But this dependence involved in his case no sense of degradation ; it left him intellectually free; he could muse, observe, imagine, talk, and write, as his fancy led him. He had, as Taine says, the knack of wearing the livery without having the soul of servitude. Patronage he received as his natural due, and requited with affectionate gratitude ; but he was no ordinary adulatory courtier ; and it is remarkable that to him alone of all the men of mark of that “grand age” the liberality of the great monarch Louis XIV. was never extended.

Helpless, thriftless, heedless as he was for himself, he

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felt for the troubles and difficulties of others, was consulted by them, and actually gave them good advice.

He grew with age more and more absent and absorbed in his own poetic musings, yet with occasional bursts of that original, humorous, imaginative talk which attracted round him and delighted the great people of his day. At times, again, he would disappoint his entertainers by persistent silence. On one such occasion, rising from table needlessly early to go to the Academy, and being reminded that it was but a little way, he simply answered, “ I shall take the longest !”

He neither possessed nor needed “study” or “library” in which to imagine or compose; the drawing-room, the street, the field, served his purpose equally well, since wherever he found himself he could be insensible to all distracting objects, close observer though he was of character and nature. He was seen, one cold, rainy day, musing under the same tree from morning to night.

He was justly beloved for his childlike innocence, his perfect temper, and his simple modesty. If ever he gave offence, it was done unintentionally, and he was genuinely sorry like a penitent child. He himself was incapable of taking offence, or being betrayed into any

misunderstanding or quarrel ; and he always heard with unaffected surprise of the success of his writings, which cost him so little conscious effort.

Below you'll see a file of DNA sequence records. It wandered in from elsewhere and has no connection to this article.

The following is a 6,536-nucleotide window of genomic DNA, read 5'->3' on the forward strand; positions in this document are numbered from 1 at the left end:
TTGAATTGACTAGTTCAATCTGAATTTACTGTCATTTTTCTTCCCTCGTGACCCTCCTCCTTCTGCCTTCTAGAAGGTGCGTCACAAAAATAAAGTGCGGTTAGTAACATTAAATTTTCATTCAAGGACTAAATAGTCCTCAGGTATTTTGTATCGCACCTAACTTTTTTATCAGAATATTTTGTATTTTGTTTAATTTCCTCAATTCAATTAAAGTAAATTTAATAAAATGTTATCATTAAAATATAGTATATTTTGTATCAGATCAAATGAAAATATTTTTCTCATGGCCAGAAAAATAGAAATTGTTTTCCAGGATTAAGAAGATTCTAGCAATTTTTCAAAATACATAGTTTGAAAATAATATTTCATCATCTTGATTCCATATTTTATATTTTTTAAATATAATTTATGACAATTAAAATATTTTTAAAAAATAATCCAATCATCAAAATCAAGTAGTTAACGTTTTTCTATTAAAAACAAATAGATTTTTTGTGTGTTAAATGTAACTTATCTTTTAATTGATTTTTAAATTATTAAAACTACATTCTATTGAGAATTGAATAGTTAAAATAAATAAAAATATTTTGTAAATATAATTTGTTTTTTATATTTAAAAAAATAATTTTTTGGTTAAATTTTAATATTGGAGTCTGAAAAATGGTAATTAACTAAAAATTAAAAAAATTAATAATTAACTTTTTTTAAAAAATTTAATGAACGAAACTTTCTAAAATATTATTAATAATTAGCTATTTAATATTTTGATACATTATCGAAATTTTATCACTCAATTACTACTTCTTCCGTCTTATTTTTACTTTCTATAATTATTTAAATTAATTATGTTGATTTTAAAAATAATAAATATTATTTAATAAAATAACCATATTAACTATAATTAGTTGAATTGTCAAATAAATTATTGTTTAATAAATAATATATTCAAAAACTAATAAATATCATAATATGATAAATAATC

In 1684, at the age of 63, he was elected a member of L'Académie Française, the highest literary distinction. This learned body had been for some time anxious to recognize so original a genius; but his actual reception into it was delayed, through court intrigue, until there

a second chair vacant for the court favourite, Despréaux.

At the death of Mdme. de la Sablière, he was left for a while homeless and unprotected, and was much tempted


by his first patroness, Mdme. de Bouillon, and other friends, to migrate to England. It is said that he even began to study English with this prospect.

About the same time (1692–3), he had a long and dangerous illness, which led him to read and think more of religious subjects, and on his recovery he became formally reconciled with the Church. This was the occasion of the generous present of all his pocket money, sent him by the young prince, the Duc de Bourgogne, then only ten years old.

But a new home was very soon provided for his old age by Mdme. d'Hervart, and to the childlike old man the arrangement seemed so natural, that when Mdme. d'Hervart came to offer him a home he simply answered, “I was coming” (F'y allais)!

He died on the 13th March, 1695, in his 74th year, and was buried in the cemetery of St. Joseph, near his old friend Molière, who had been laid there 22 years before. The hair shirt (cilice) found on his body bore witness to the sincerity of the seriousness of his last years. He had written for himself this characteristic epitaph :

“Jean s'en alla comme il était venu,
Mangeant son fonds après son revenu,

Et crut les biens chose peu nécessaire.
Quant à son temps, bien le sut dispenser :
Deux parts en fit, dont il souloit* passer

L'une à dormir, et l'autre à ne rien faire.”

Everything La Fontaine wrote gives proof of facility, independence, originality. He wrote, as the bird sings, from natural impulse, and without effort. And when casual expressions seem incorrect, it is rather the result of true artistic negligence, than of indolent carelessness. His genius is essentially French, embodying the merry

* Lat. 'solebat.'